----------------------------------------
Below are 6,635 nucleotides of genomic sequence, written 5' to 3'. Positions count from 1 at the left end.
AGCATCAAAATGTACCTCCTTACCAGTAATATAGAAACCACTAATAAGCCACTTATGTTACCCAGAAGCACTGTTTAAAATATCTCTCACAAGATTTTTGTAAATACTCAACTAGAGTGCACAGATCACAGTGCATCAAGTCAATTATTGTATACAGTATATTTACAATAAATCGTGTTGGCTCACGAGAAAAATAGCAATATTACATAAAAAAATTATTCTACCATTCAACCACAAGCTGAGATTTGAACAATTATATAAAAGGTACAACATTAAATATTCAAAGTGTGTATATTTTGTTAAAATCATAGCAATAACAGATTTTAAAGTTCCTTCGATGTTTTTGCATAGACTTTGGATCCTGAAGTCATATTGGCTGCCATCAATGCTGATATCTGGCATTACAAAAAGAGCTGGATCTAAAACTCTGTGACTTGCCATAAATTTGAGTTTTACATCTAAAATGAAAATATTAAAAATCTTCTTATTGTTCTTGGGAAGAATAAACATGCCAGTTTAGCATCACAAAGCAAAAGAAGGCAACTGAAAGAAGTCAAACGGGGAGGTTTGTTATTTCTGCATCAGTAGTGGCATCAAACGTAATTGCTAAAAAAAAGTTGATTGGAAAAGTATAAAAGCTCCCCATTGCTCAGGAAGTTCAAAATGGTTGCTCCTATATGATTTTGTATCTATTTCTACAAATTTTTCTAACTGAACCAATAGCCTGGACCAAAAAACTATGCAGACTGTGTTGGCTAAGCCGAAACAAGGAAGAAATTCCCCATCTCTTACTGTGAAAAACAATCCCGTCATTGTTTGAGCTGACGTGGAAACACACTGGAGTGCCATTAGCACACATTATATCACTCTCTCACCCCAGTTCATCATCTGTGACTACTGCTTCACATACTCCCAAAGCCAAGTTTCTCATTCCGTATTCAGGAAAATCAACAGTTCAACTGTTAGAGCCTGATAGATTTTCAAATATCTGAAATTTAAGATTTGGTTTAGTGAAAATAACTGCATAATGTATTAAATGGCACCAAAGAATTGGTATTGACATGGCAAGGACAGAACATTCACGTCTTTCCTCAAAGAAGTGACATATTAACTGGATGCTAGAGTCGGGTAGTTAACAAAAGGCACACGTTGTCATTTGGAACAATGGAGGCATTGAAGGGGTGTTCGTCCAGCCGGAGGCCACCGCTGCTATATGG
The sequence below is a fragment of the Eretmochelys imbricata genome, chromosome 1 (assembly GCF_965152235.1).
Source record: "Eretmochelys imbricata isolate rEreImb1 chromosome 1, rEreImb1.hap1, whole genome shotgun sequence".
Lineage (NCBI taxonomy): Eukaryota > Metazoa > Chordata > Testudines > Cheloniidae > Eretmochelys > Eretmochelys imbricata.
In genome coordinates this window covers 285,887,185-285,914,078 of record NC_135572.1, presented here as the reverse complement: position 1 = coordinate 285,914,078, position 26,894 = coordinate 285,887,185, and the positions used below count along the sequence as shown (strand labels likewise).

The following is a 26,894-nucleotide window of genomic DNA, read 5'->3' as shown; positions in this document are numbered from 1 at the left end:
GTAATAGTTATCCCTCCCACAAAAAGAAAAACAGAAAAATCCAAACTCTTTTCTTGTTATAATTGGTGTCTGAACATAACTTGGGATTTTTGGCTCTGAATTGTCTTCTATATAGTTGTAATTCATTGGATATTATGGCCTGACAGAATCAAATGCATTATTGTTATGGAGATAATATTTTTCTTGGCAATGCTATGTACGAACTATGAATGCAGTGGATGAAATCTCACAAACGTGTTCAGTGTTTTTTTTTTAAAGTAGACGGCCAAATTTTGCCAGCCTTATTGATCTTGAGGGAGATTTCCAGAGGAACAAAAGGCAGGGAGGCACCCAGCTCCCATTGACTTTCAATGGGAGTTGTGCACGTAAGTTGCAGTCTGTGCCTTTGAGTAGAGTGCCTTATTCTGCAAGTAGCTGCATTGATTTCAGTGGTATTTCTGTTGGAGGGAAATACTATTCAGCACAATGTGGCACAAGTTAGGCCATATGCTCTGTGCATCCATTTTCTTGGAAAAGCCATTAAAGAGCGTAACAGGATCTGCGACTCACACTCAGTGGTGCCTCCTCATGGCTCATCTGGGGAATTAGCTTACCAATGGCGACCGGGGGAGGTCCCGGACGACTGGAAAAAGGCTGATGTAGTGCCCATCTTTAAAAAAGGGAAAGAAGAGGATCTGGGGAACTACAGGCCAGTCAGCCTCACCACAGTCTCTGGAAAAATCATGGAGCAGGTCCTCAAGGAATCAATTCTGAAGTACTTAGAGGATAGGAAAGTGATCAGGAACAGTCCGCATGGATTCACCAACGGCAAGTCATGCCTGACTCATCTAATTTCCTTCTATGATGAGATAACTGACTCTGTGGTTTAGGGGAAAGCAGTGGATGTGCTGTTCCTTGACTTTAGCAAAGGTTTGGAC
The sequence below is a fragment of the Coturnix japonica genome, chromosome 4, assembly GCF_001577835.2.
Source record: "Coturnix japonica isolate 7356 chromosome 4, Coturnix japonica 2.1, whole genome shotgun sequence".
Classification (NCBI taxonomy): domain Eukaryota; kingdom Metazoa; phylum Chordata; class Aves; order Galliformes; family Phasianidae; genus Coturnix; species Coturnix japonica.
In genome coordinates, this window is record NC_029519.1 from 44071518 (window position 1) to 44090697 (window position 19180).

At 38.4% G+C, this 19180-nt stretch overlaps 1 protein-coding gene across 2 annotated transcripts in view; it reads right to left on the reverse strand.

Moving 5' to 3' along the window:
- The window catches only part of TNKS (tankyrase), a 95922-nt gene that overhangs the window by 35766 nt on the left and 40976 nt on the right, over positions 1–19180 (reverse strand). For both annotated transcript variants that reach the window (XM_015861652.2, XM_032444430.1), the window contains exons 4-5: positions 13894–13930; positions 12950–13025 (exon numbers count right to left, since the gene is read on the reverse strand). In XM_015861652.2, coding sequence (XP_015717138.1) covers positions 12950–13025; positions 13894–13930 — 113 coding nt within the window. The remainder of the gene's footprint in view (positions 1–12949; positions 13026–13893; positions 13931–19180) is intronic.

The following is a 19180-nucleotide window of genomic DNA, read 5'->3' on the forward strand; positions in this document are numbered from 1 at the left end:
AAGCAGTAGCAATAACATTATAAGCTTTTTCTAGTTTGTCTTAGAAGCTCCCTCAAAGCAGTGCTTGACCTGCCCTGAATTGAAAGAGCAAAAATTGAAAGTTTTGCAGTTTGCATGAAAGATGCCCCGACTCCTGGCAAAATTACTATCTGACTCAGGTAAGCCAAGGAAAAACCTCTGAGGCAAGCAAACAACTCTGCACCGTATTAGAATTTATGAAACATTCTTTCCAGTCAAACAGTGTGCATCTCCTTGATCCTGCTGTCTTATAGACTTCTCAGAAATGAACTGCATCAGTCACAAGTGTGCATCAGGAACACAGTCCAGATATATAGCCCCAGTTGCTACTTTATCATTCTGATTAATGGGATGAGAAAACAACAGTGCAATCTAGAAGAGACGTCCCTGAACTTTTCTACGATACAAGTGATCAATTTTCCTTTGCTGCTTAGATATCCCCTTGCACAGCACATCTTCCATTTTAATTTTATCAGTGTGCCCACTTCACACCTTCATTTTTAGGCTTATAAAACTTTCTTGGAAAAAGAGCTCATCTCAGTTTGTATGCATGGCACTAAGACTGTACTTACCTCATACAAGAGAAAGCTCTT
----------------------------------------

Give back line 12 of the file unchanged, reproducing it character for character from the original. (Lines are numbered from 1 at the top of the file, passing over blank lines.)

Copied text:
In genome coordinates, this window is record NC_029519.1 from 44071518 (window position 1) to 44090697 (window position 19180).